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The Farmer and the Devil on Island of the Popefigs

François Rabelais

Pantagruel ... was told that for the last three years there had raged in the island a pestilence so horrible, that the half or more of the country had remained desolate, and the lands without occupiers. When the pestilence had gone by, this man ... was plowing a large and fertile piece of ground and sowing it with wheat at the very day and hour that a small devil (one who did not know how to thunder or hail except only on parsley and cabbages, and moreover could not yet read or write) had obtained leave from Lucifer to go for a holiday and recreation in this Island of the Popefigs, wherein the devils were very familiar with the men and women, and often went there to pass their time.

Devil as illustrated in a medieval manuscript. A red devil with claws and a tail wears a crown and sits atop a blue beast.Devil as illustrated in a medieval manuscript

This devil, having got to the place, addressed himself to the laborer, and asked him what he was doing. The poor man answered him that he was sowing this field with wheat, to help him to live the following year.

"Nay, but this field is none of thine," said the devil. "It is mine, and belongs to me; for ... all this country was adjudged, proscribed and given up to us. To sow corn, however, is not my province; wherefore I leave thee the field, but on condition that we share the profit."

"I am willing," answered the laborer.

"I mean," said the devil, "that we are to make two lots of the profit that results. One shall be that which grows above the earth, the other that which shall be covered by the earth. The right of choosing belongs to me, for I am a devil, born of a noble and ancient race; thou art but a clown. I make choice of that which shall be in the earth. Thou shall have that which is above. At what time shall be the in-gathering?"

"About the middle of July," answered the laborer.

"Very well," said the devil, "I will not fail to be here. Meantime do as is thy duty to do. Work, villain, work. I am off to tempt to the gallant sin of luxury, the noble nuns of Pette-sec, also the cowled hypocrites and gluttons. Of their desires I am more than assured. They have but to meet, and the combat takes place."

When mid July had come, the devil presented himself at the place, accompanied by a troop of little devilkins of the choir. There, finding the laborer, he said, "Now, villain, how hast thou done since my departure? It is fitting now that we should make out our shares."

"It is but reason," answered the laborer. Then the laborer and his men began to reap the corn. The devilkins likewise pulled up the stubble from the earth. The laborer threshed his corn on the threshing floor, winnowed it, put it in sacks and carried it to market to sell. The imps did the same, and set themselves down at the marketplace, near the laborer, to sell their stubble.

The laborer sold his corn very well, and with the money filled an old half-buskin, which he carried at his girdle. The devils sold nothing. Nay, on the contrary, the peasants jeered at them in open market.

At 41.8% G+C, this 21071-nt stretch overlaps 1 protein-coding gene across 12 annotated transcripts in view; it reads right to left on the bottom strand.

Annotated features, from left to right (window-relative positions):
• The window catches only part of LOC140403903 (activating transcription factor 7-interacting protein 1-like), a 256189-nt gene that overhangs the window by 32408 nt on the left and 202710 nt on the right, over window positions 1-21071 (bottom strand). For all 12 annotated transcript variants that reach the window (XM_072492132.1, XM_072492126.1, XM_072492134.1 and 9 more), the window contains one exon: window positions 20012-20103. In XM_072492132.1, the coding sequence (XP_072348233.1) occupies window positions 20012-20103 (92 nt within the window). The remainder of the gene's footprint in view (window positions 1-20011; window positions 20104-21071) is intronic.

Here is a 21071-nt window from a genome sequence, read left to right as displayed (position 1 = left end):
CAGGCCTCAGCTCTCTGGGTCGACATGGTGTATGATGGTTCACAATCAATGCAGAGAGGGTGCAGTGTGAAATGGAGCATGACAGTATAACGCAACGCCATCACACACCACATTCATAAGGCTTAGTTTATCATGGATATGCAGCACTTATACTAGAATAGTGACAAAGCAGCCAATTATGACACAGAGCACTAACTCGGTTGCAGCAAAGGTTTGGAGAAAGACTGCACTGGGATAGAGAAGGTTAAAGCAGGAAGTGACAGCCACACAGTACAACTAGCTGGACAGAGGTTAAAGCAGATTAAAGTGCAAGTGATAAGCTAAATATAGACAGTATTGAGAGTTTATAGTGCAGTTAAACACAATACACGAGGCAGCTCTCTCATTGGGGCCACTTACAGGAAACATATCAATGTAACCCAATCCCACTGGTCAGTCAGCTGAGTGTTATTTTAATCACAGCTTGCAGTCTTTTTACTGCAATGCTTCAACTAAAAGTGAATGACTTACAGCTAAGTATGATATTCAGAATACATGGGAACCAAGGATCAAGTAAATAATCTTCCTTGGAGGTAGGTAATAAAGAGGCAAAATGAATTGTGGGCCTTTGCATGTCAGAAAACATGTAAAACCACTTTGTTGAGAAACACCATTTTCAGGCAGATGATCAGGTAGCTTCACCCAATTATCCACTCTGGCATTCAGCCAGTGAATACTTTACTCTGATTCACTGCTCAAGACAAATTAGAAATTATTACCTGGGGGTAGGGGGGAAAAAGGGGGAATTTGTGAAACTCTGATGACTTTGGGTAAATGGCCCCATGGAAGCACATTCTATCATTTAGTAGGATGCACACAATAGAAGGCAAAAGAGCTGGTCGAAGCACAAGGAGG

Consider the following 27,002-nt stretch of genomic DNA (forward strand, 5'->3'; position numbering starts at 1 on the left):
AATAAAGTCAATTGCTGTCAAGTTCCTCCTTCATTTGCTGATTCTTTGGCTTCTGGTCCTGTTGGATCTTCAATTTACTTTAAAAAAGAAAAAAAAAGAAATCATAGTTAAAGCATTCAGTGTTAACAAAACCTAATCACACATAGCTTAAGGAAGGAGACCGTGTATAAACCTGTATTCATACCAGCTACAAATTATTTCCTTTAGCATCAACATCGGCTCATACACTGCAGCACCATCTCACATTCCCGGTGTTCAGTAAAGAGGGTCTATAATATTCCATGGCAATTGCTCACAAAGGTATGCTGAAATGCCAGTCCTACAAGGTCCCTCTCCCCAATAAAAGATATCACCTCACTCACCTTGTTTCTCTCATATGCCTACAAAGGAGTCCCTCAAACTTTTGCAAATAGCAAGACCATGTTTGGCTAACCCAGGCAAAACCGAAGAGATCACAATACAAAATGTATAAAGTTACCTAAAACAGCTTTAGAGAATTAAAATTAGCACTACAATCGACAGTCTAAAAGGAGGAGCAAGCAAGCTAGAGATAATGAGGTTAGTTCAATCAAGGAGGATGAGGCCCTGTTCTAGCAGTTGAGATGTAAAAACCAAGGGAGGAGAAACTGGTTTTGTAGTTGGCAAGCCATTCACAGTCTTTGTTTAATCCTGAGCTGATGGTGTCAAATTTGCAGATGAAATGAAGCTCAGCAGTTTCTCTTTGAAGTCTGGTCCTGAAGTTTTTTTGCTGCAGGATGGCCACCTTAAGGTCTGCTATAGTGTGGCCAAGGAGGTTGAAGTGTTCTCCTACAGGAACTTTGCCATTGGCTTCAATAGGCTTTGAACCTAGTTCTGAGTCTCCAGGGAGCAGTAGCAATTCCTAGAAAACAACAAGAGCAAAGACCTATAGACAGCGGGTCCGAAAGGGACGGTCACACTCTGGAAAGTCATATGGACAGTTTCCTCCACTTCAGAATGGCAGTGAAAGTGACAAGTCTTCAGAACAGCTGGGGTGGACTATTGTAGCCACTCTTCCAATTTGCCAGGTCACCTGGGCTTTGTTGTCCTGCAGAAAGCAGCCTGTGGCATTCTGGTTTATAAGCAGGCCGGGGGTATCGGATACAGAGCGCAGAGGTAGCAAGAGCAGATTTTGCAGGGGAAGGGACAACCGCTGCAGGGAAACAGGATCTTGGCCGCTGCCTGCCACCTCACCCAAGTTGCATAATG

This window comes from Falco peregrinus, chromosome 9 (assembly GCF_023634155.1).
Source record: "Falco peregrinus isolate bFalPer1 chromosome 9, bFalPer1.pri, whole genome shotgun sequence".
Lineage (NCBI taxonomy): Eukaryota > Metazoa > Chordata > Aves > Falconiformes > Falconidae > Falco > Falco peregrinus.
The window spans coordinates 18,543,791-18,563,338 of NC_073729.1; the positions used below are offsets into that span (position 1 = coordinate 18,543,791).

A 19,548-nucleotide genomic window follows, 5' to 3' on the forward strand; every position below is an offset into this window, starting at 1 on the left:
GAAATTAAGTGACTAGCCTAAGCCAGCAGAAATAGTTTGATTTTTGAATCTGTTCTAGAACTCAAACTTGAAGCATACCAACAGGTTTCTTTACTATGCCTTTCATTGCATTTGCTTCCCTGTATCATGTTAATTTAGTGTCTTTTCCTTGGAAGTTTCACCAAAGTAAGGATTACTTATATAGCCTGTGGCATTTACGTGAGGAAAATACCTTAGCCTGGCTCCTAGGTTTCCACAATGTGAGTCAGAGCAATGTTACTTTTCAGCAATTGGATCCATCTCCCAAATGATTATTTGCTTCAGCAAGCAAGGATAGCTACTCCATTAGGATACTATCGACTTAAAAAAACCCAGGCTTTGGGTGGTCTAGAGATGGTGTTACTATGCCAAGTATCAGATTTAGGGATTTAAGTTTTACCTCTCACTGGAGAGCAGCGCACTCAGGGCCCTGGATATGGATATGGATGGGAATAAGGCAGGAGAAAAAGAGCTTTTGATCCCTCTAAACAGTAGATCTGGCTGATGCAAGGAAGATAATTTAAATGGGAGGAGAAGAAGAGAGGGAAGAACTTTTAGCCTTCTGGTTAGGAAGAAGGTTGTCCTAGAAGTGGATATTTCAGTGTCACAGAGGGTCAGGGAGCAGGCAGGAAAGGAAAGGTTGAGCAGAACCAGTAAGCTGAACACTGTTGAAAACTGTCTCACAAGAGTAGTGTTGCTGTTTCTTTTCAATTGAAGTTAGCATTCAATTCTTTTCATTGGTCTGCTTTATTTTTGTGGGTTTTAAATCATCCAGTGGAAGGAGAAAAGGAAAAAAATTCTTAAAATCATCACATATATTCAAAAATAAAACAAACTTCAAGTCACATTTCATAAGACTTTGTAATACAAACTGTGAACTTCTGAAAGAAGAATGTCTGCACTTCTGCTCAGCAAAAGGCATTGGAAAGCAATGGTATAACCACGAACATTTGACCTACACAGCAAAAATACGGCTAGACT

When the market was over, the devil said to the laborer, "Villain, thou hast cheated me this time. Next time thou shall not do so."

"Master Devil," said the laborer, "how could I have cheated you, when you had the first choice? The truth is, that in this choice you thought to cheat me, expecting that nothing would come out of the earth for my share, and that you would find below the whole of the grain which I had sown, intending therewith to tempt the poor and needy, the hypocrites, or the misers, and by temptation to make them fall into your snares. But you are mighty young at your trade. The grain which you see in the earth is dead and rotten. The corruption of that has caused the generation of the other, which you saw me sell. So you do choose the worse. That is why you are cursed in the Gospel."

"Let us leave this subject," said the devil. "What canst thou sow our field with next year? "

"To make a profit like a good husbandman," said the laborer, "the proper thing would be to sow turnips."

"Well," said the devil, "thou art an honest clown. Sow turnips in abundance. I will guard them from the storm, and will not hail upon them. But understand thoroughly: I retain for my share that which shall be above ground. Thou shall have all that is below. Work, villain, work. I am off to tempt the heretics. Their souls are dainty morsels when broiled on the coals. My lord Lucifer has the colic; they will make a tid-bit for him."

When the time of gathering was come, the devil appeared on the ground with a squadron of waiting devilkins. There, finding the laborer and his men, he began to cut and gather the leaves of the turnips. After him the laborer dug and pulled up the big turnips, and put them into sacks. So they all go off together to market. The laborer sold his turnips very well. The devil sold nothing, and, what was worse, they jeered at him publicly.

"I see very well, villain," said the devil, "that I have been cheated by thee. I will make an end of the business between thee and me.


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